Thursday, 30 November 2017

Hail Caesar! (2016)


George Clooney is a kidnapped actor in the Coen brothers 1950's Hollywood spoof


Director: Joel and Ethan Coen
Cast: Josh Brolin (Eddie Mannix), George Clooney (Baird Whitlock), Alden Ehrenreich (Hobie Doyle), Ralph Fiennes (Laurence Laurentz), Scarlett Johansson (DeeAnna Moran), Frances McDormand (CC Calhoun), Tilda Swinton (Thora Thacker/Thessaly Thacker), Channing Tatum (Burt Gurney), Alison Pill (Connie Mannix), Jonah Hill (Joseph Silverman), Emily Beecham (Diedre), Clancy Brown (Co-star Hail Caesar!), Michael Gambon (Narrator)

The Coen brothers’ CV is a bit of a strange thing. It’s one part thriller, one part engagingly brilliant comedy – and then there are a collection of screwball-style entertainments, off-the-wall lightweight comedies (usually about dummies or sharp-talking professionals), as if every so often they needed a palate cleanser. Hail Caesar! falls very much into that final camp. 

Eddie Mannix (Josh Brolin) is a studio manager and fixer in 1950s Hollywood, whose job is to keep the stars in line and the films running smoothly. The latest fly-in-his-ointment is the kidnapping of Baird Whitlock (George Clooney), the star of the studio’s prestigious sword-and-sandals-and-Christianity epic Hail Caesar!. Mannix has to settle the ransom demand, while struggling to keep the news quiet – and manage the production of several other problems including a secretly pregnant Hollywood sweetheart (Scarlett Johansson) and a cowboy-turned-actor (Alden Ehrenreich) struggling with his latest movie requiring him to speak and act rather than just sing and ride a horse.

Hail Caesar! is a mixed bag. There are some wonderful comic sketches in here, the sort of brilliant highlights you could quite happily watch again and again. The problem is these sketches are part of a narrative framework that never really catches fire, that can’t seem to decide how much it is a surrealist comedy and how much it is a genuine Hollywood “behind-the-scenes” slice of life. So I found I delighted in the sketches, and the hilarious reconstructions of some of the studio fodder of the 1950s – while drifting through the general plot of the movie. The laughs are very tightly focused on the stand-alone sketches, and rarely develop from the plot of the movie itself.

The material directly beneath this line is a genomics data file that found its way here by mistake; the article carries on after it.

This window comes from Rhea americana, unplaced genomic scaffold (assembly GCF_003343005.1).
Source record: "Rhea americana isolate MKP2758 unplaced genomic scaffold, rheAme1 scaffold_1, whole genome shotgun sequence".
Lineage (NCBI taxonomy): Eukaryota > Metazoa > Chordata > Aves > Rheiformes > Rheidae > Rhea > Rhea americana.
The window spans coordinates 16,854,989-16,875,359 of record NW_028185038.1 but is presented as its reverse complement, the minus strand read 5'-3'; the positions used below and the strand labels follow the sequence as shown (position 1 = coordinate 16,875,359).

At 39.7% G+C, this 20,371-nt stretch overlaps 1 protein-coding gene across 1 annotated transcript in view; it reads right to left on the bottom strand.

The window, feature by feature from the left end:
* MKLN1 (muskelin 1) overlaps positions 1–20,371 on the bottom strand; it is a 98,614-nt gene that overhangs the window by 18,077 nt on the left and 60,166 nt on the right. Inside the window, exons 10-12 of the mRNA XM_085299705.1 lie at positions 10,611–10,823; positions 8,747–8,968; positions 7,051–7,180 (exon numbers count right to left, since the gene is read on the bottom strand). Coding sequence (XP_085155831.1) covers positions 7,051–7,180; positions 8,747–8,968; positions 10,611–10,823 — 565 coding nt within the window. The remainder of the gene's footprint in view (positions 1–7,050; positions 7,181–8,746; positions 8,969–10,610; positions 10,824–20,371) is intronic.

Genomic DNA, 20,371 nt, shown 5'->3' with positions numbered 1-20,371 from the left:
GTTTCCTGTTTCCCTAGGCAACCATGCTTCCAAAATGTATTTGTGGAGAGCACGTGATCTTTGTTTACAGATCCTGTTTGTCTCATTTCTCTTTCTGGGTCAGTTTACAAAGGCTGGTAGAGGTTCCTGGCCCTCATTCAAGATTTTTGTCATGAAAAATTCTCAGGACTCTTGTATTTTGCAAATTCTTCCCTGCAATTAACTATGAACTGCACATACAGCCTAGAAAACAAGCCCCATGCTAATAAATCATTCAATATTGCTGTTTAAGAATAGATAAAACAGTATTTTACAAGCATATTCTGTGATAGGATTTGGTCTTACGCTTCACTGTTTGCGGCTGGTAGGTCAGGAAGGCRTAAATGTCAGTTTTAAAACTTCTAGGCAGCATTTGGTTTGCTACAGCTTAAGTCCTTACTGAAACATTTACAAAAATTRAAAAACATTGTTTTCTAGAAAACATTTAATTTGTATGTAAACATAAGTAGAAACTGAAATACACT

Those sketches, though, are brilliant – and the Coens have secured what are effectively a series of stand-out cameos to deliver them. The highlight is certainly a hilarious sequence featuring Ralph Fiennes as a superior English director and Alden Ehrenreich as a cowboy-turned-actor crammed into a period drama in order to “change his image”. It’s a brilliant idea, that revolves around Fiennes’ barely concealed frustration Ehrenreich’s awkwardness in front of the camera, eagerness to please and most of all his accent which so badly affects his elocution that he simply cannot pronounce the line “Would that it were so simple”. The sequence is brilliantly funny – take a look at it down here. In fact it’s so good, it might be too good. Nothing else in the film really touches it.